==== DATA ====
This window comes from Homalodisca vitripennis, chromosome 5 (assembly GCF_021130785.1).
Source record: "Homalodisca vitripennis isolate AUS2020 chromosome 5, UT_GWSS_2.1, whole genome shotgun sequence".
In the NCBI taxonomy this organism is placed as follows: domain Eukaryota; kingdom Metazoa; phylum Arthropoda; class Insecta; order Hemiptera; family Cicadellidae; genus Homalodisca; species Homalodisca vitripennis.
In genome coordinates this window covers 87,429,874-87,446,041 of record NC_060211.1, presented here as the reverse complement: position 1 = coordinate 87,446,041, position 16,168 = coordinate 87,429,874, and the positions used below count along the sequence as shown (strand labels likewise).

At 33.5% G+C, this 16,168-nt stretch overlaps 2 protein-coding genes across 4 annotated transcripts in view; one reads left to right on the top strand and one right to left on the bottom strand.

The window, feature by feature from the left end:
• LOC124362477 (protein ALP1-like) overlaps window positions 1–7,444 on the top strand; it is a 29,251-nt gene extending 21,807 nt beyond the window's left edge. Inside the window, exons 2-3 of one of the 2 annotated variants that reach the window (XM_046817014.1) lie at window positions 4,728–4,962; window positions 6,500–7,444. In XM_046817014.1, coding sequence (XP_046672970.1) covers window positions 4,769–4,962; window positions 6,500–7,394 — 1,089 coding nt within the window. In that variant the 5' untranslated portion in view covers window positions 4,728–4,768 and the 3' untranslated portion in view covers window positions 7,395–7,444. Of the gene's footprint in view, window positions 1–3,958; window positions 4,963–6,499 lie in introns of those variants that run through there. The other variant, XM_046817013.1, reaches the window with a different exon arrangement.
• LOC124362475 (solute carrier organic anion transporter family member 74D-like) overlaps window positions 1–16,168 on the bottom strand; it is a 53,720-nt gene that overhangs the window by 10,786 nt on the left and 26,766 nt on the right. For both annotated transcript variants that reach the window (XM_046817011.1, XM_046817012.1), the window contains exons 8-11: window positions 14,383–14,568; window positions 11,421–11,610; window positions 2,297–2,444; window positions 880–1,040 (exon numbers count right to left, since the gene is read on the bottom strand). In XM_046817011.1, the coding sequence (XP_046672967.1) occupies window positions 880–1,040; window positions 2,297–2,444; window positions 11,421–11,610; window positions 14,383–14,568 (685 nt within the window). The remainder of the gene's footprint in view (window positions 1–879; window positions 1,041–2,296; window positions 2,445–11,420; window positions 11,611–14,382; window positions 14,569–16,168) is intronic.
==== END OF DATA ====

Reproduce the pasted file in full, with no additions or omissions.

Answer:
This window comes from Homalodisca vitripennis, chromosome 5 (assembly GCF_021130785.1).
Source record: "Homalodisca vitripennis isolate AUS2020 chromosome 5, UT_GWSS_2.1, whole genome shotgun sequence".
In the NCBI taxonomy this organism is placed as follows: domain Eukaryota; kingdom Metazoa; phylum Arthropoda; class Insecta; order Hemiptera; family Cicadellidae; genus Homalodisca; species Homalodisca vitripennis.
In genome coordinates this window covers 87,429,874-87,446,041 of record NC_060211.1, presented here as the reverse complement: position 1 = coordinate 87,446,041, position 16,168 = coordinate 87,429,874, and the positions used below count along the sequence as shown (strand labels likewise).

At 33.5% G+C, this 16,168-nt stretch overlaps 2 protein-coding genes across 4 annotated transcripts in view; one reads left to right on the top strand and one right to left on the bottom strand.

The window, feature by feature from the left end:
• LOC124362477 (protein ALP1-like) overlaps window positions 1–7,444 on the top strand; it is a 29,251-nt gene extending 21,807 nt beyond the window's left edge. Inside the window, exons 2-3 of one of the 2 annotated variants that reach the window (XM_046817014.1) lie at window positions 4,728–4,962; window positions 6,500–7,444. In XM_046817014.1, coding sequence (XP_046672970.1) covers window positions 4,769–4,962; window positions 6,500–7,394 — 1,089 coding nt within the window. In that variant the 5' untranslated portion in view covers window positions 4,728–4,768 and the 3' untranslated portion in view covers window positions 7,395–7,444. Of the gene's footprint in view, window positions 1–3,958; window positions 4,963–6,499 lie in introns of those variants that run through there. The other variant, XM_046817013.1, reaches the window with a different exon arrangement.
• LOC124362475 (solute carrier organic anion transporter family member 74D-like) overlaps window positions 1–16,168 on the bottom strand; it is a 53,720-nt gene that overhangs the window by 10,786 nt on the left and 26,766 nt on the right. For both annotated transcript variants that reach the window (XM_046817011.1, XM_046817012.1), the window contains exons 8-11: window positions 14,383–14,568; window positions 11,421–11,610; window positions 2,297–2,444; window positions 880–1,040 (exon numbers count right to left, since the gene is read on the bottom strand). In XM_046817011.1, the coding sequence (XP_046672967.1) occupies window positions 880–1,040; window positions 2,297–2,444; window positions 11,421–11,610; window positions 14,383–14,568 (685 nt within the window). The remainder of the gene's footprint in view (window positions 1–879; window positions 1,041–2,296; window positions 2,445–11,420; window positions 11,611–14,382; window positions 14,569–16,168) is intronic.